Philips announces one-chip analog car radio solutions for low-cost, high-performance tuning

Jul 12, 2004

Royal Philips Electronics (NYSE: PHG, AEX: PHI), a leader in analog and DSP car radio semiconductor solutions, introduced a family of one-chip analog car radio solutions that offers state-of-the-art tuning performance while reducing overall system costs. By combining Philips’ proven front-end tuning and analog signal processing technologies, the highly-integrated TEF690x family of chip solutions drastically reduces the number of external components needed to build high-performance car radios and simplifies the design process to reduce system costs of existing two-chip solutions by 20-30 percent.

Facing continuous price pressure in the market, manufacturers are demanding more cost-efficient solutions for car radio, creating a trend for more integrated solutions. Addressing this trend, Philips is meeting customer demand for one-chip solutions that offer the complete front-end and analog signal processing features necessary to build high-quality analog car radios. This includes an AM/FM tuner, stereo decoder, adaptive IF bandwidth control, Precision Adjacent Channel Suppression (PACS), and advanced weak signal processing.

Furthermore, the TEF690x devices offer a highly-flexible input selection and the option of an integrated RDS demodulator and/or the connection of an external sound processor or navigation/beep input. This variable feature set enables car radio manufacturers to serve worldwide markets in Asia, Europe and the United States with only one single platform.

Philips’ TEF690x chip solutions feature autonomous tuning actions, reducing the amount of software development required for the uC, and thus further reducing overall system costs for worldwide car radio manufacturers.

Availability
Philips’ TEF690x devices are sampling now with mass production to begin in 2005. Four different devices will be available, including the TEF6902, which incorporates all the standard features of the TEF690x range into a 64-pin package, and the TEF6901, which will also feature an integrated RDS demodulator in a 64-pin package. Philips’ TEF6903 (with an integrated RDS demodulator) and the TEF6904 will both include external processor I/0 and will be available in 80-pin packaging.

Source: www.semiconductors.philips.com/

Explore further: Hackathon team's GoogolPlex gives Siri extra powers

add to favorites email to friend print save as pdf

Related Stories

Google X: Secret lab for 'moonshot' research

Mar 12, 2014

In a rare public speech, Google Inc. CEO Larry Page once suggested the tech industry needs "safe places where we can try out new things" without rules or interference. Some people thought he was describing ...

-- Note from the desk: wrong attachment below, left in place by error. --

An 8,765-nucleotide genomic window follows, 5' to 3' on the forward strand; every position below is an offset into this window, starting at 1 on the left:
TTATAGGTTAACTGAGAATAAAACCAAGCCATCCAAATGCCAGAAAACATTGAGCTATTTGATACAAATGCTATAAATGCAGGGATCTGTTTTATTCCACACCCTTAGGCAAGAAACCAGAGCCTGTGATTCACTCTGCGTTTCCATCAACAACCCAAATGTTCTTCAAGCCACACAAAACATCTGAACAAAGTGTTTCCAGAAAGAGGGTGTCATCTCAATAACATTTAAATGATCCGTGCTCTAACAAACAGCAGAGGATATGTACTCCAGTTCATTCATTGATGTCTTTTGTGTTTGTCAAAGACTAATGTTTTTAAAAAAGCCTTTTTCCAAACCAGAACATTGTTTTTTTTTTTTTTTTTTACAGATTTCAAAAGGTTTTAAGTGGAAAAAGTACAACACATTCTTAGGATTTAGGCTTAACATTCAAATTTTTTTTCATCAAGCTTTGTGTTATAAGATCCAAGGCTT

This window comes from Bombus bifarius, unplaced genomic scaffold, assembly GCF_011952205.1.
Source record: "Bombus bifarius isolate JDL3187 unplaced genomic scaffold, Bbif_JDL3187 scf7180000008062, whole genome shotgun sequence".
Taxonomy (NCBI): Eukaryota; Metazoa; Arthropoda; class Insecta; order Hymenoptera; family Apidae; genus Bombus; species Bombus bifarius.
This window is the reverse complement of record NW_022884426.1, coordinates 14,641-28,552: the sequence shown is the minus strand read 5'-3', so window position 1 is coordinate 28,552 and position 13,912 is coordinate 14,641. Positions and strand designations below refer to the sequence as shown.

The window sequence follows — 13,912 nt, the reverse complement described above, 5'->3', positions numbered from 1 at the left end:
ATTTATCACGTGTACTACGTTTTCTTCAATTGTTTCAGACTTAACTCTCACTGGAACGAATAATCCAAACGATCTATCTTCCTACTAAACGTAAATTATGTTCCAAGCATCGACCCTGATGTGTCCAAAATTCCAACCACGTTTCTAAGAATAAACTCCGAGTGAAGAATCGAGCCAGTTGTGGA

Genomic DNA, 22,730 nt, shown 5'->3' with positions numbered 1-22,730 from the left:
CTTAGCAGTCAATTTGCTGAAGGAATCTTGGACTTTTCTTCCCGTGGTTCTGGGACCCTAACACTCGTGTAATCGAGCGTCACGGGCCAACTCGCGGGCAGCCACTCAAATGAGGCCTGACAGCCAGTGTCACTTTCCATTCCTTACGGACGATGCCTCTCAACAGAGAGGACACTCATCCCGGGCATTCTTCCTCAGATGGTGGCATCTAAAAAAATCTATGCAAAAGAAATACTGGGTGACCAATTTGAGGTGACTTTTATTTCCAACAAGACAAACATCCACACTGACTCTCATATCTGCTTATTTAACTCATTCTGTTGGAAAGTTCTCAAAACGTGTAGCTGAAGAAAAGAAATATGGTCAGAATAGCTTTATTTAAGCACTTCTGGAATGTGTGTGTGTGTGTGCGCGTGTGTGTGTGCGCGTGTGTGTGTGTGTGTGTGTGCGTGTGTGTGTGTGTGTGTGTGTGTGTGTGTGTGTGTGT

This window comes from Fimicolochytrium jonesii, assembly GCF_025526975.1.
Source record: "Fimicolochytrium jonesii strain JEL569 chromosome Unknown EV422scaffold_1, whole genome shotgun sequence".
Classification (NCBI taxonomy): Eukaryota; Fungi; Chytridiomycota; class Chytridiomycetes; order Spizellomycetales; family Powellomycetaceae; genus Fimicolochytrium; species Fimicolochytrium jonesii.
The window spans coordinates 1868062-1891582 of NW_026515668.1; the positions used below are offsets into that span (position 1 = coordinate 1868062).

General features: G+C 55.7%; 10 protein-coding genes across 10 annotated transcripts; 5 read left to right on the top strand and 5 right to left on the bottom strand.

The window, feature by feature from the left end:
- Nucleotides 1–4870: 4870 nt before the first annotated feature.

Google contact lens could be option for diabetics

Jan 17, 2014

Brian Otis gingerly holds what looks like a typical contact lens on his index finger. Look closer. Sandwiched in this lens are two twinkling glitter-specks loaded with tens of thousands of miniaturized transistors. ...

Japanese scientists explore electric roads for EVs

Sep 20, 2011

(PhysOrg.com) -- Masahiro Hanazawa of Toyota Central R&D Labs and Takashi Ohira from Toyohashi University are working on a solution for avoiding battery recharge headaches in powering electric cars. They are ...

Recommended for you

Hackathon team's GoogolPlex gives Siri extra powers

43 minutes ago

(Phys.org) —Four freshmen at the University of Pennsylvania have taken Apple's personal assistant Siri to behave as a graduate-level executive assistant which, when asked, is capable of adjusting the temperature ...

Record labels sue Pandora over older songs

53 minutes ago

Major record labels are suing Internet radio giant Pandora for copyright infringement for using songs recorded before 1972 without paying license fees.

User comments : 0

More news stories

Hackathon team's GoogolPlex gives Siri extra powers

(Phys.org) —Four freshmen at the University of Pennsylvania have taken Apple's personal assistant Siri to behave as a graduate-level executive assistant which, when asked, is capable of adjusting the temperature ...

Better thermal-imaging lens from waste sulfur

Sulfur left over from refining fossil fuels can be transformed into cheap, lightweight, plastic lenses for infrared devices, including night-vision goggles, a University of Arizona-led international team ...

Researchers discover target for treating dengue fever

Two recent papers by a University of Colorado School of Medicine researcher and colleagues may help scientists develop treatments or vaccines for Dengue fever, West Nile virus, Yellow fever, Japanese encephalitis and other ...